| 01 October 2008
On Sunday, Sept. 28, California Gov. Arnold Schwarzenegger signed the Researcher Protection Act of 2008, instituting new penalties for those who target the homes and families of academic researchers, in particular those who use animals in their research.
The new law, which takes effect immediately, makes it a misdemeanor to trespass on the home property of an academic researcher “for the purpose of chilling, preventing the exercise of, or interfering with the researcher’s academic freedom.”
It also establishes a new misdemeanor offense for anyone who publishes personal information about a researcher, or his or her family, in order to encourage others to commit violent acts or threaten violence against them. The bill authorizes a researcher to seek a preliminary injunction against publishing such information.
In arguing for the legislation, Assembly Bill 2296, the university maintained that it would fill gaps in federal prosecution of animal-rights extremists under the 2006 Animal Enterprise Terrorism Act.
“The work of our faculty and student researchers is dedicated to improving the lives and well-being of people and animals worldwide and is undertaken following strict campus and federal protocols to ensure that when animals must be used in research, the highest standards of care and ethical treatment are followed,” Chancellor Robert Birgeneau wrote in a Sept. 22 letter to the governor.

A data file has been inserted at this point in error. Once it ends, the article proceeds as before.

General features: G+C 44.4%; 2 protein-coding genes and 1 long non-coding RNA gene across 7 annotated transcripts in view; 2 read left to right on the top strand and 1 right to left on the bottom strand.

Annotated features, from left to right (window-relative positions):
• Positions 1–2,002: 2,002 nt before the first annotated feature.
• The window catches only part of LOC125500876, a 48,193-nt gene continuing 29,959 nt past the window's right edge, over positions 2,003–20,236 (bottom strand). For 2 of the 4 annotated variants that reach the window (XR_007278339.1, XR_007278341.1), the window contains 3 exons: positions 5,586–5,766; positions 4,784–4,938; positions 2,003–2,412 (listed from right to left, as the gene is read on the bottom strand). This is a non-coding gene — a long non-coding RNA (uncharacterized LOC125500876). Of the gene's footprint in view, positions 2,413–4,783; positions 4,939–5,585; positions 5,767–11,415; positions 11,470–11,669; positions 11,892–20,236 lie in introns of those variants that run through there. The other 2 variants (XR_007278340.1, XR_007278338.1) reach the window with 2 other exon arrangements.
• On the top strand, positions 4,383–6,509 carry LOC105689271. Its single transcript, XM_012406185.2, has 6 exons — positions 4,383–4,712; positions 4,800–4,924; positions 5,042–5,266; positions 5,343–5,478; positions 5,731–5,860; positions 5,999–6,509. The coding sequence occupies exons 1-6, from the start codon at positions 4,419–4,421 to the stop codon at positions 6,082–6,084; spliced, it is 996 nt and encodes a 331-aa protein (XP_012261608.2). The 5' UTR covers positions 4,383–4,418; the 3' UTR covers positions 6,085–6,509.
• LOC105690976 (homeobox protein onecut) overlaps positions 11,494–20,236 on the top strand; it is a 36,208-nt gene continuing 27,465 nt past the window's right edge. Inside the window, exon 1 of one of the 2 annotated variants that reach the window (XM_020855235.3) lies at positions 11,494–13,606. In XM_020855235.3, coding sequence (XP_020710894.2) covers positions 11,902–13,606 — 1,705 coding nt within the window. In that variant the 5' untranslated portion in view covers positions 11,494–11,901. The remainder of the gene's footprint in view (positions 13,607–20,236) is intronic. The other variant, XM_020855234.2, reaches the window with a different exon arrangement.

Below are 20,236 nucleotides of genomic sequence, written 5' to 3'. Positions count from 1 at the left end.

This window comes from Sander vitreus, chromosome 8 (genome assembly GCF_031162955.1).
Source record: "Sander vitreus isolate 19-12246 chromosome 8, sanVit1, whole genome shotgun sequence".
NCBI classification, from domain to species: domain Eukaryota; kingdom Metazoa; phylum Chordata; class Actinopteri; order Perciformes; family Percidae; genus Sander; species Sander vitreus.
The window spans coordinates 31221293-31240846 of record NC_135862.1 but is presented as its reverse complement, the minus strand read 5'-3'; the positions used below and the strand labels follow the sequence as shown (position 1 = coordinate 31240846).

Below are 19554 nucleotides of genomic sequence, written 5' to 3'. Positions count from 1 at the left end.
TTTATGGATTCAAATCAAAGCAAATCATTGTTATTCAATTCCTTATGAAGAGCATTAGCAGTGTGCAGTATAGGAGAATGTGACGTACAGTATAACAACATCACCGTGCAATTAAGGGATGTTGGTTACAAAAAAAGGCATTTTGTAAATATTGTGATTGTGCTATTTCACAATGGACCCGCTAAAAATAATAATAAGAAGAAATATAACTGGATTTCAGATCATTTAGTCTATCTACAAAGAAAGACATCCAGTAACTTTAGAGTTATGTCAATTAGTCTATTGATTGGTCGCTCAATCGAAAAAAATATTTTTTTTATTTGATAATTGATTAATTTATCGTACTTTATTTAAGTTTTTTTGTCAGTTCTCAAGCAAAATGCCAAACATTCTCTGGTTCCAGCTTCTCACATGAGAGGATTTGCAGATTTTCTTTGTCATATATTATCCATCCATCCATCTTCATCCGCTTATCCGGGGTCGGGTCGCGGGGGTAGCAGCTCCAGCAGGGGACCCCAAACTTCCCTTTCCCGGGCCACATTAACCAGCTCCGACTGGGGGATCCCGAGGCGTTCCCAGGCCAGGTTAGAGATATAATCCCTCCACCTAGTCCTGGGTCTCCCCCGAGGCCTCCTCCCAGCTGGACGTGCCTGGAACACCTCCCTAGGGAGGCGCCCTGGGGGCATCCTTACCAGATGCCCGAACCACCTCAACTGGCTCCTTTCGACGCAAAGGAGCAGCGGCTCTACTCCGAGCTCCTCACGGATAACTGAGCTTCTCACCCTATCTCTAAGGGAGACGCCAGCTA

Noting that nearly all medical advancements over the last century have relied on the use of animals in some way, Birgeneau wrote, “We cannot allow significant scientific discoveries and medical breakthroughs to be disrupted by the actions of extremists who show no regard for human life.”
A California law complementary to federal regulations would “facilitate prosecution of offenses that may not rise to the level of federal prosecution,” UC President Mark Yudof wrote in an Aug. 26 letter to Assemblyman Gene Mullin (D-South San Francisco), sponsor of the bill.
“We believe it is of critical importance that meritorious and humane research involving the use of animals can take place without threat of violence to researchers and their families,” Yudof wrote. “This legislation is an important step toward preventing increasingly threatening and destructive tactics employed by extreme animal-rights activists, without jeopardizing legitimate and lawful expressions of free speech.”
AB 2296 was passed unanimously by both the California Senate and Assembly and sent to the governor on Aug. 29. Schwarzenegger had refused to sign any bills until the state budget was passed and signed, a milestone achieved last week.